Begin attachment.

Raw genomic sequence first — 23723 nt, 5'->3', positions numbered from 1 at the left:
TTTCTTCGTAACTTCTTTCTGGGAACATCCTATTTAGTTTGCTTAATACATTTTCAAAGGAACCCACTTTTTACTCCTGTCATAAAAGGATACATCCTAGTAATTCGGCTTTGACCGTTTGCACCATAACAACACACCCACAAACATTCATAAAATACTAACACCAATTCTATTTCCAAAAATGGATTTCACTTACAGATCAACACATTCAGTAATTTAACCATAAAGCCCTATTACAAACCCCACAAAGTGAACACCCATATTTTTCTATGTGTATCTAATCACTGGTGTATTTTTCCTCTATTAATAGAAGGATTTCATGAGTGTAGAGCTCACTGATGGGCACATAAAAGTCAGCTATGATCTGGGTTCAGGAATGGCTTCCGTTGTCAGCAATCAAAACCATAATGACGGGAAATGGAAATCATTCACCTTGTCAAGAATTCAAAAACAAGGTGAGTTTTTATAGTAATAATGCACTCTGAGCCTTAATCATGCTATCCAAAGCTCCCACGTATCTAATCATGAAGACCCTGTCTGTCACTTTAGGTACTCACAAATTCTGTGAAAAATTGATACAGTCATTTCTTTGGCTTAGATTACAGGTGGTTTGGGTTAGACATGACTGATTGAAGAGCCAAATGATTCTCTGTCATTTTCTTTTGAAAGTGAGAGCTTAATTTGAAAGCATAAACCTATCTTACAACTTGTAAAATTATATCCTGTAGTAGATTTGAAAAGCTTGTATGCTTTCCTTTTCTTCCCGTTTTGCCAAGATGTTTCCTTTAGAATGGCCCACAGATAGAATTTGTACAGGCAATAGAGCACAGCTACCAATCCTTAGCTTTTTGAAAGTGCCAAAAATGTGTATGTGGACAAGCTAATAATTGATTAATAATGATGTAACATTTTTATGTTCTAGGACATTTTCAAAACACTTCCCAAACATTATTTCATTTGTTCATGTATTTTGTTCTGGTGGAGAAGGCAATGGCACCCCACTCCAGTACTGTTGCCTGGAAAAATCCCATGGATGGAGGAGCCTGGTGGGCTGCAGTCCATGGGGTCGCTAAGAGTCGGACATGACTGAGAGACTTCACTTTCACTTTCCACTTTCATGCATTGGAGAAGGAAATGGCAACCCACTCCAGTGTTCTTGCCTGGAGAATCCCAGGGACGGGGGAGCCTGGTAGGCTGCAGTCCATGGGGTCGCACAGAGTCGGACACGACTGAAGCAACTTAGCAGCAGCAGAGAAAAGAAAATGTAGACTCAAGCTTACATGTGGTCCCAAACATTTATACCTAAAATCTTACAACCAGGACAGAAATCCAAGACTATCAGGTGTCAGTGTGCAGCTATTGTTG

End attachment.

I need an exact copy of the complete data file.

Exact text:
Raw genomic sequence first — 23723 nt, 5'->3', positions numbered from 1 at the left:
TTTCTTCGTAACTTCTTTCTGGGAACATCCTATTTAGTTTGCTTAATACATTTTCAAAGGAACCCACTTTTTACTCCTGTCATAAAAGGATACATCCTAGTAATTCGGCTTTGACCGTTTGCACCATAACAACACACCCACAAACATTCATAAAATACTAACACCAATTCTATTTCCAAAAATGGATTTCACTTACAGATCAACACATTCAGTAATTTAACCATAAAGCCCTATTACAAACCCCACAAAGTGAACACCCATATTTTTCTATGTGTATCTAATCACTGGTGTATTTTTCCTCTATTAATAGAAGGATTTCATGAGTGTAGAGCTCACTGATGGGCACATAAAAGTCAGCTATGATCTGGGTTCAGGAATGGCTTCCGTTGTCAGCAATCAAAACCATAATGACGGGAAATGGAAATCATTCACCTTGTCAAGAATTCAAAAACAAGGTGAGTTTTTATAGTAATAATGCACTCTGAGCCTTAATCATGCTATCCAAAGCTCCCACGTATCTAATCATGAAGACCCTGTCTGTCACTTTAGGTACTCACAAATTCTGTGAAAAATTGATACAGTCATTTCTTTGGCTTAGATTACAGGTGGTTTGGGTTAGACATGACTGATTGAAGAGCCAAATGATTCTCTGTCATTTTCTTTTGAAAGTGAGAGCTTAATTTGAAAGCATAAACCTATCTTACAACTTGTAAAATTATATCCTGTAGTAGATTTGAAAAGCTTGTATGCTTTCCTTTTCTTCCCGTTTTGCCAAGATGTTTCCTTTAGAATGGCCCACAGATAGAATTTGTACAGGCAATAGAGCACAGCTACCAATCCTTAGCTTTTTGAAAGTGCCAAAAATGTGTATGTGGACAAGCTAATAATTGATTAATAATGATGTAACATTTTTATGTTCTAGGACATTTTCAAAACACTTCCCAAACATTATTTCATTTGTTCATGTATTTTGTTCTGGTGGAGAAGGCAATGGCACCCCACTCCAGTACTGTTGCCTGGAAAAATCCCATGGATGGAGGAGCCTGGTGGGCTGCAGTCCATGGGGTCGCTAAGAGTCGGACATGACTGAGAGACTTCACTTTCACTTTCCACTTTCATGCATTGGAGAAGGAAATGGCAACCCACTCCAGTGTTCTTGCCTGGAGAATCCCAGGGACGGGGGAGCCTGGTAGGCTGCAGTCCATGGGGTCGCACAGAGTCGGACACGACTGAAGCAACTTAGCAGCAGCAGAGAAAAGAAAATGTAGACTCAAGCTTACATGTGGTCCCAAACATTTATACCTAAAATCTTACAACCAGGACAGAAATCCAAGACTATCAGGTGTCAGTGTGCAGCTATTGTTG